Holy Communion is the most frequently celebrated sacrament of the Orthodox Church. The Church refers to the sacraments as Mysteries because of the unfathomable nature of the workings of the Holy Spirit. In Holy Communion, the Holy Spirit infuses the bread and wine, changing them mystically into the Body and Blood of Christ.

The Gospels contain just a few direct references to Holy Communion, perhaps because the practice was only established on the night before Christ surrendered himself. However in the Gospel of John, Chapter 6, Christ speaks of spiritual nourishment and says the following:

Verily, verily, I say unto you, He that believeth on me hath everlasting life. I am that bread of life. Your fathers did eat manna in the wilderness, and are dead. This is the bread which cometh down from heaven, that a man may eat thereof, and not die. I am the living bread which came down from heaven: if any man eat of this bread, he shall live for ever: and the bread that I will give is my flesh, which I will give for the life of the world.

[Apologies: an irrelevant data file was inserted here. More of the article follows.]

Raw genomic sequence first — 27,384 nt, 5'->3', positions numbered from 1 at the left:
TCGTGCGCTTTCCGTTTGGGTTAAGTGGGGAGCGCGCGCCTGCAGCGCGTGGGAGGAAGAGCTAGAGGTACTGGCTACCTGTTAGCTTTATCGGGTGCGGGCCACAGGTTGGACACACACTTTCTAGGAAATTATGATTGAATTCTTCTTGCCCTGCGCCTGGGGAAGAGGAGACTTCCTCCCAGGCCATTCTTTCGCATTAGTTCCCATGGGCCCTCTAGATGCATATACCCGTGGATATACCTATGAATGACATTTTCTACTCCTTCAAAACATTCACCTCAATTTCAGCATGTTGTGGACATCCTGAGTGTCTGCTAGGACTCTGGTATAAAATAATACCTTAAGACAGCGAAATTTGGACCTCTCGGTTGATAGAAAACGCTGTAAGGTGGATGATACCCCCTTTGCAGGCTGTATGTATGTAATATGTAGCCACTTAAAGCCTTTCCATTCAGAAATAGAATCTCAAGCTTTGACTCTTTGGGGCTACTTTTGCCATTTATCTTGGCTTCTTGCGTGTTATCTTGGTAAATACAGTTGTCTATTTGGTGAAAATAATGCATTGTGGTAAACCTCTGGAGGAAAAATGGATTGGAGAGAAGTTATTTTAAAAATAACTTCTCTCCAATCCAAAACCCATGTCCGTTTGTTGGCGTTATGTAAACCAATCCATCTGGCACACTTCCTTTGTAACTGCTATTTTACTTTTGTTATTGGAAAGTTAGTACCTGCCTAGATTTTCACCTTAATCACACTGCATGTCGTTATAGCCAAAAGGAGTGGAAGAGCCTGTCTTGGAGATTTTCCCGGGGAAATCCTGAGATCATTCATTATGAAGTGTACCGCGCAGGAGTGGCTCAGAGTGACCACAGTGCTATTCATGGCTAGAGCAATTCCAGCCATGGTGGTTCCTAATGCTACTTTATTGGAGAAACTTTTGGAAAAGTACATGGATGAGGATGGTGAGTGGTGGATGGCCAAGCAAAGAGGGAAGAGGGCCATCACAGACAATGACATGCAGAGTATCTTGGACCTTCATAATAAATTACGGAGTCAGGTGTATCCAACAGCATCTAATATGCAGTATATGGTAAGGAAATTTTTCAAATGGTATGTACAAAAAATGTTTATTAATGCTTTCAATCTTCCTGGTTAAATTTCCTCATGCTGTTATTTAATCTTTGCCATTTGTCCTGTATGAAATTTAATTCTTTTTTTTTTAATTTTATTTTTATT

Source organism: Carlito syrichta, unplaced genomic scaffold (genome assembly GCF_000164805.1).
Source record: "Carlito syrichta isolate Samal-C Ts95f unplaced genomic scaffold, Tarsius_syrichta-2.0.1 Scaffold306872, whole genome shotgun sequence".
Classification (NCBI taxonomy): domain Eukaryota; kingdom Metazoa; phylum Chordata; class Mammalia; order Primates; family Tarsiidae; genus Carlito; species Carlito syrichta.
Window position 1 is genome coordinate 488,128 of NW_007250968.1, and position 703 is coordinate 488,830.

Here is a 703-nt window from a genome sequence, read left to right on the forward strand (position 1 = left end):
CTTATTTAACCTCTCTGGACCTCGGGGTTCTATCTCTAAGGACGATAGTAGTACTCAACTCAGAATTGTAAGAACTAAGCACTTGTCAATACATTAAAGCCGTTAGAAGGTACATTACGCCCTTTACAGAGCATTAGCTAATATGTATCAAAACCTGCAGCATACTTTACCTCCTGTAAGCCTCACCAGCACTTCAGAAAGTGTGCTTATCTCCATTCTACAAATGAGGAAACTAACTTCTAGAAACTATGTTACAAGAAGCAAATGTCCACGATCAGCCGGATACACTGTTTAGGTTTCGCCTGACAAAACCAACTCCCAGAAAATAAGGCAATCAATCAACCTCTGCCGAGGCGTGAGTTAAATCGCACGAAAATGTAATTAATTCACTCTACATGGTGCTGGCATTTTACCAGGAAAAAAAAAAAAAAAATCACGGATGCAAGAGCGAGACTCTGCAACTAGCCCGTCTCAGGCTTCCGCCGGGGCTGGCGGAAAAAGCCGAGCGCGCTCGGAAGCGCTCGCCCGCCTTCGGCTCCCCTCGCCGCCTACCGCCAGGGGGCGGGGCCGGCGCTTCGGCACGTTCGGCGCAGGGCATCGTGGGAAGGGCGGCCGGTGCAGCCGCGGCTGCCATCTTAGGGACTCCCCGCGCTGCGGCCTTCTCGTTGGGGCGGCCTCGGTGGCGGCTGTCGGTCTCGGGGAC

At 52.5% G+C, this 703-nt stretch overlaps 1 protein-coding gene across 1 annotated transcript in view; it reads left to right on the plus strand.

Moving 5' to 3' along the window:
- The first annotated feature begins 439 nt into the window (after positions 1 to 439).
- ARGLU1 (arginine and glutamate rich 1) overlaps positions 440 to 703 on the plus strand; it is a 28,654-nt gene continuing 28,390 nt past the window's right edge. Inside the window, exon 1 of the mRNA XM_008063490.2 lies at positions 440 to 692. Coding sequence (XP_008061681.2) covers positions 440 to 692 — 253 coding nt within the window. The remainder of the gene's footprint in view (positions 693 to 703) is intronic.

The Jews therefore strove among themselves, saying, How can this man give us his flesh to eat?

Then Jesus said unto them, Verily, verily, I say unto you, Except ye eat the flesh of the Son of man, and drink his blood, ye have no life in you. Whoso eateth my flesh, and drinketh my blood, hath eternal life; and I will raise him up at the last day. For my flesh is meat indeed, and my blood is drink indeed. He that eateth my flesh, and drinketh my blood, dwelleth in me, and I in him. As the living Father hath sent me, and I live by the Father: so he that eateth me, even he shall live by me. This is that bread which came down from heaven: not as your fathers did eat manna, and are dead: he that eateth of this bread shall live for ever. (John 6:47-59)

Now one could easily argue that Christ was speaking figuratively about the nourishment a man derives from faith in Him. But the Jews who were listening did not seem to interpret his statements figuratively. They asked, "How can this man give us his flesh to eat?" Further, when these remarks are viewed in light of Christ's words at the Last Supper, we can see he was speaking directly.

And as they were eating, Jesus took bread, and blessed it, and brake it, and gave it to the disciples, and said, Take, eat; this is my body.

And he took the cup, and gave thanks, and gave it to them, saying, Drink ye all of it; For this is my blood of the new testament, which is shed for many for the remission of sins.

But I say unto you, I will not drink henceforth of this fruit of the vine, until that day when I drink it new with you in my Father's kingdom. (Matthew 26:26-29)